Chow Kit is a sleepy section of the Kuala Lumpur city centre, filled with rows and rows of atmospheric stores specialising in wholesale goods. Best known for its daily market, called Bundle Chow Kit by locals, where you can find both wet and dry merchandise, it is well worth a visit if you are looking to get a taste of local city life.
Besides the market, visitors can also expect to see a local mosque, Southeast Asia’s largest Sikh temple, and an avenue with great Indian bargains, like sarees, spices and cosmetic jewellery. Our personally reviewed list of the Top 5 Attractions in Chow Kit presents the best things to see and our favourite places to go in the area.
One of the liveliest and most culturally enriching scenes in Kuala Lumpur, a visit to Chow Kit Market is sure to take up a healthy chunk of your time when you are visiting the area. Found at the northern end of Jalan Tunku Abdul Rahman, it is divided into two sections: a wet market and dry bazaar, both with stalls tightly packed together. Expect to find specialty meats at inexpensive prices at the wet market, which has a mix of spices and fish scenting the air.
However, it is the dry section of the bazaar that is most appropriate for tourists; cleaner with a maze of stalls selling fruit and vegetables as well as clothes, shoes, CDs, DVDs and textiles. The entire market is shaded by oversized, colourful umbrellas in a kaleidoscope of colours. Read More...
- Opening Hours: 09:00 – 17:00
- Location: Jalan Haji Hussein, Chow Kit
A Malay dominated section of the city, Kampung Baru is a genuine, old-village neighbourhood that is a great place to head to if you want to get a feel for traditional kampung (village) atmosphere. Expect to see wooden stilt houses and leafy gardens – a seemingly out-of-place sight in the centre of the city.
There is also a whitewashed mosque here, Masjid Kampung Baru, which is worth a visit if you are in the area, with its beautiful glassy blue tile work and golden minarets contributing to some picturesque photos. Just outside the mosque are several roadside stalls selling local Malay delicacies (kuih), deep fried banana fritters and curry puff pastries. Read More...
- Location: Jalan Raja Alang, Kampung Baru
- Tel: +603 2691 3954 or +603 2698 7493 or +603 2693 4463 (mosque)
Gurdwara Tatt Khalsa Sikh Temple
Serving the spiritual needs of the area’s Sikh community, the Gurdwara Tatt Khalsa Sikh Temple along Jalan Raja Alang in Kampung Baru is another impressive sight to see in Chow Kit. Built in 1924, it is the largest Sikh temple in Southeast Asia, serving more than 75,000 Sikh members of the Kuala Lumpur community.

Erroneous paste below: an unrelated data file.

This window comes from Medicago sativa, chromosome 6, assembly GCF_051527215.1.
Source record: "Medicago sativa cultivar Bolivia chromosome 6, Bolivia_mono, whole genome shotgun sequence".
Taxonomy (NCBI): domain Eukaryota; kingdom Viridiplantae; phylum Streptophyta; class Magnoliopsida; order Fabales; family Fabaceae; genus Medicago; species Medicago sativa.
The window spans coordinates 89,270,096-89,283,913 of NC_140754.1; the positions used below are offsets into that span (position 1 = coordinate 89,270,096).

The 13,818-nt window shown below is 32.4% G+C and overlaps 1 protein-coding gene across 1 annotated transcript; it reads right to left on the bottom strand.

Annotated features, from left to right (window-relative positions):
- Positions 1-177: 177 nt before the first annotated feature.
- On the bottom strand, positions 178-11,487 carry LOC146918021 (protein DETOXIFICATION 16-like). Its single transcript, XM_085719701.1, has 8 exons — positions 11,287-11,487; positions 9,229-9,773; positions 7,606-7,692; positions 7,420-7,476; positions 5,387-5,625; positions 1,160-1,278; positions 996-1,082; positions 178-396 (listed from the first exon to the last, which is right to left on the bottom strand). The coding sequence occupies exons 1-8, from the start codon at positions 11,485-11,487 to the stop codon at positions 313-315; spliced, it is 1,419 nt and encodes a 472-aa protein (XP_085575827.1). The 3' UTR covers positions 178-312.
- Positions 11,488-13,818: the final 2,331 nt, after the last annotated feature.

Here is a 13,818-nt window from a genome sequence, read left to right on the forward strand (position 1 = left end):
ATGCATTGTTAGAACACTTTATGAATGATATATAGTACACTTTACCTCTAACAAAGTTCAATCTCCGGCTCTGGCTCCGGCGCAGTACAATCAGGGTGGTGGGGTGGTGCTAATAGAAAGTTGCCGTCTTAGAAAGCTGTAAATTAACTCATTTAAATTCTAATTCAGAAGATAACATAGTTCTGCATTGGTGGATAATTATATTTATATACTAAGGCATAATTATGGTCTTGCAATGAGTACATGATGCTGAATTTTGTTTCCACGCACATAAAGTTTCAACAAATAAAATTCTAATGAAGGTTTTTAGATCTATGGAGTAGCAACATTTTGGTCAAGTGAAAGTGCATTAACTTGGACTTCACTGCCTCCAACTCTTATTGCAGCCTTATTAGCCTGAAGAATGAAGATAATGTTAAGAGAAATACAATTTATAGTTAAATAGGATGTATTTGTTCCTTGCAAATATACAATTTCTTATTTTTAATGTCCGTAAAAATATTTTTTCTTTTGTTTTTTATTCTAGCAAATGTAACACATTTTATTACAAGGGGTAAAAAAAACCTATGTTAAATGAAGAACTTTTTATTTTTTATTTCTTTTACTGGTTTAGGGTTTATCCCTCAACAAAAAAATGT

Inside it is an open plan, air-conditioned, carpeted area, with ornate wall plastering and a stage with garlands of fairy lights taking pride of place at the head of the room. While the temple is open to visitors, ladies are advised to bring a scarf along to cover their heads in order to head inside to explore the temple.
- Address: 24 Jalan Raja Alang, Kampung Baru
- Tel: +603 26922215
Jalan Masjid India
Jalan Masjid India used to serve as Kuala Lumpur’s official Little India, until the government decided to designate the nearby, more spacious Brickfields as the new formal Little India district. Nevertheless, Jalan Masjid India has retained its colourful, spirited atmosphere with lots of stores specialising in Indian merchandise. In fact, unofficially the city’s Indian community know that Jalan Masjid India has better bargains for sarees, spices and costume jewellery. There are also reputable Indian tailors to help make sarees from scratch, as long as you bring along your store-bought fabric!
What is more, you can also find roadside stalls selling delicious south Indian snacks such as vadai (a doughnut-shaped, savoury deep fried flour fritter with sliced chillies and spices), thosai (Indian pancakes made from fermented rice flour) and more.
- Location: Jalan Masjid India
A Kuala Lumpur cultural landmark, the 120 year-old Central Market is an air-conditioned, indoor bazaar with vendors specialising in locally-made souvenirs and handicrafts. Classified as a Heritage Site by the National Heritage Department, it is a thoroughly artistic venue, with local artists who set up shop creating custom made paintings for visitors, or even just break out in impromptu song-and-dance performances.
Just a short walk away from Petaling Street, the venue was built in 1928 and used to be a simple wet market until the early 1980s when it was revamped to promote handicrafts fashioned by skilled artisans. The market is divided into different zones, with vendors’ stalls separated by race to help visitors get an insight into the cultural differences of the various races in Malaysia. Read More...
- Opening Hours: 10:00 – 22:00
- Address: No. 10, 1st-3rd floor, Jalan Hang Kasturi
- Tel: +603 2031 0399 or +603 2031 5399 or +603 2031 7399